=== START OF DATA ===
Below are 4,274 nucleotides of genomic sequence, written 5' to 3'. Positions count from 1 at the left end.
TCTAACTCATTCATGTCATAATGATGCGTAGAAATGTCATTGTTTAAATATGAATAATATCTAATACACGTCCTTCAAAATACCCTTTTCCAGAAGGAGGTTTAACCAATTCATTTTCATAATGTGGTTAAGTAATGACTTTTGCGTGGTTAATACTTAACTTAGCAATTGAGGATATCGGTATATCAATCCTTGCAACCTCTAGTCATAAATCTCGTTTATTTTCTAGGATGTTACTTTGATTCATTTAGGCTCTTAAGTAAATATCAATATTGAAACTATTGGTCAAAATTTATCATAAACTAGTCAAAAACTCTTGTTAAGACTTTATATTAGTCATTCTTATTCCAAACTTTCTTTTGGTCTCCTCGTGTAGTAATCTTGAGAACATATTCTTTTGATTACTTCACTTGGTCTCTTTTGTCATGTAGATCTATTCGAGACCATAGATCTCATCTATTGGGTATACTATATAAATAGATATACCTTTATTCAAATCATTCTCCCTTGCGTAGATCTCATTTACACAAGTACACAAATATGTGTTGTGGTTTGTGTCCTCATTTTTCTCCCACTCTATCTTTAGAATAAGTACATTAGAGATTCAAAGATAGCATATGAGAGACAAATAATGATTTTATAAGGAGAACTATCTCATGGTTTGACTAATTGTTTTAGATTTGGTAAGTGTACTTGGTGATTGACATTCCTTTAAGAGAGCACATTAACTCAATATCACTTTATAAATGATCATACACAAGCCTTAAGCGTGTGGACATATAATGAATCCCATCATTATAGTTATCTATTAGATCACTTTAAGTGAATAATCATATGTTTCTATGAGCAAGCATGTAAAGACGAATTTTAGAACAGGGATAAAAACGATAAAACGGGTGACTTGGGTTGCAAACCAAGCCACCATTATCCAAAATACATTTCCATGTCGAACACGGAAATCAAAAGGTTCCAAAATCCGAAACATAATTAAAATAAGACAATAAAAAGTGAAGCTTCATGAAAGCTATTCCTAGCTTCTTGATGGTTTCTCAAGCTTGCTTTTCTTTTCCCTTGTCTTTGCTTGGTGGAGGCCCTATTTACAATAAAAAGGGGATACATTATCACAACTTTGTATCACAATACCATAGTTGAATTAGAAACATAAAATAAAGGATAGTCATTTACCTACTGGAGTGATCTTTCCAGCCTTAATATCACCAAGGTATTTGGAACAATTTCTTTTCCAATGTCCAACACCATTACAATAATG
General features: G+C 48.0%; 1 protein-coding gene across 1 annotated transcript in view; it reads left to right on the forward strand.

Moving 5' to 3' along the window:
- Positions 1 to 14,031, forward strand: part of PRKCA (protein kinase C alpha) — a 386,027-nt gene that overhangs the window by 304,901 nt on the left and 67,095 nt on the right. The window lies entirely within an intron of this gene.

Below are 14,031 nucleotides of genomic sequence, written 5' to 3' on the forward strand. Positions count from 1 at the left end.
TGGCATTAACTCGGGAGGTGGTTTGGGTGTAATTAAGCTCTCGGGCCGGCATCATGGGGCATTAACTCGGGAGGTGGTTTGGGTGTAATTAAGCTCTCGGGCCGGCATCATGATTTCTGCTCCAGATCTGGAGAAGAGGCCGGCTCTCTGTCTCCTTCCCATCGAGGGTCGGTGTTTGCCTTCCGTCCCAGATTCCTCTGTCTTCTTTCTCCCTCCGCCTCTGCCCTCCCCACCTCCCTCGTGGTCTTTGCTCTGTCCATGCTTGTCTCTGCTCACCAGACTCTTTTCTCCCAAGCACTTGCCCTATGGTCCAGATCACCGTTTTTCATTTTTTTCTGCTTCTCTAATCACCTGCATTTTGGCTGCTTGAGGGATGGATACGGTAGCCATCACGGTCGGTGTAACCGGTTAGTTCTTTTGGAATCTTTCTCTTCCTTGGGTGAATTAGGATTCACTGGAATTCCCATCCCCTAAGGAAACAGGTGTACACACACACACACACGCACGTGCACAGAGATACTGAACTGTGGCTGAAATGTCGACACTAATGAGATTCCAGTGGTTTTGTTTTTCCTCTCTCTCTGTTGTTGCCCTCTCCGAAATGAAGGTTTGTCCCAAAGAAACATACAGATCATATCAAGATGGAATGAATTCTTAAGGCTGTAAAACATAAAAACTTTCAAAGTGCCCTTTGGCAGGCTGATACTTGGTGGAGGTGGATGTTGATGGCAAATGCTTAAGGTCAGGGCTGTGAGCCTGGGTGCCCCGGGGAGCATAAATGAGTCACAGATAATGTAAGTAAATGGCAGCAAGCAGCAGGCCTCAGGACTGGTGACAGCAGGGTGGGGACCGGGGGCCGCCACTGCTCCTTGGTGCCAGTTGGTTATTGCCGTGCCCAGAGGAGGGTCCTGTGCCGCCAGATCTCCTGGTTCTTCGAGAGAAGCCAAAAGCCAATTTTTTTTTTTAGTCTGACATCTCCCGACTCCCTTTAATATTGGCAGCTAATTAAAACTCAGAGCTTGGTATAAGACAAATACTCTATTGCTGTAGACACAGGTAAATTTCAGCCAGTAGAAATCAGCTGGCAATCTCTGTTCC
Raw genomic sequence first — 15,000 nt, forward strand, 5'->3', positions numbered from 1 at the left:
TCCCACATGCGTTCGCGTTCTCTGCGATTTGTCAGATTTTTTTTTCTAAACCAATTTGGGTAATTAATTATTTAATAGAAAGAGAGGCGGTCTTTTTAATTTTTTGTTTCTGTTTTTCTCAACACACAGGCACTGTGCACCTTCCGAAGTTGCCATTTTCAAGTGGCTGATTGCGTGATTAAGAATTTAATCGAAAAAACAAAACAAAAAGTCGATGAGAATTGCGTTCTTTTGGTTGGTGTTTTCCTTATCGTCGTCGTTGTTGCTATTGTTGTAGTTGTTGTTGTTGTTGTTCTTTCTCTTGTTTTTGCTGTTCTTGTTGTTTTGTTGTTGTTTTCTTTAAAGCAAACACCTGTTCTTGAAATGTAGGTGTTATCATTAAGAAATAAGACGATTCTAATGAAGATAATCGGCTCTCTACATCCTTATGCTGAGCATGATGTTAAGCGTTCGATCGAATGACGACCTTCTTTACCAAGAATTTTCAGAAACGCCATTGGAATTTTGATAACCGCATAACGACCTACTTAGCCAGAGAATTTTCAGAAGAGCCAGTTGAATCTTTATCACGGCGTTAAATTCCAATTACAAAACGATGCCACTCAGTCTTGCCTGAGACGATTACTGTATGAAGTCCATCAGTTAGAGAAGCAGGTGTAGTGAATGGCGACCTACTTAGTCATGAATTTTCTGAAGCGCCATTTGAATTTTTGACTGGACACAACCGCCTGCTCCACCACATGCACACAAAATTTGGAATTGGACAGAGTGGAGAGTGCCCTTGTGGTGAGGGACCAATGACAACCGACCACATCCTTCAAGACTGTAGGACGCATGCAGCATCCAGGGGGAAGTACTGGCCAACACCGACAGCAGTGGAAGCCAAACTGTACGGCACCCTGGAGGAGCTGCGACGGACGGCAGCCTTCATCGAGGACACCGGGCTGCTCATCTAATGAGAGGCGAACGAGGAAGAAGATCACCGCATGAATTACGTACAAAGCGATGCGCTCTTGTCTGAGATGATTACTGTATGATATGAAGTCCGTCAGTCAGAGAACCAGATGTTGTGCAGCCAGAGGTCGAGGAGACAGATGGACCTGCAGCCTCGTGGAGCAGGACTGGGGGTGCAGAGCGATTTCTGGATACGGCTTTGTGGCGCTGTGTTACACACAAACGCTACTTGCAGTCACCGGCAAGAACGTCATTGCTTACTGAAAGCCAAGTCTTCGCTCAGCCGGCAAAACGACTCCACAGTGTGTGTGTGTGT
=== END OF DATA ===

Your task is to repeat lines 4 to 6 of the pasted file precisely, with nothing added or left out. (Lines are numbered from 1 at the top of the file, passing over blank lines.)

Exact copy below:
Moving 5' to 3' along the window:
- Positions 1 to 14,031, forward strand: part of PRKCA (protein kinase C alpha) — a 386,027-nt gene that overhangs the window by 304,901 nt on the left and 67,095 nt on the right. The window lies entirely within an intron of this gene.

Below are 14,031 nucleotides of genomic sequence, written 5' to 3' on the forward strand. Positions count from 1 at the left end.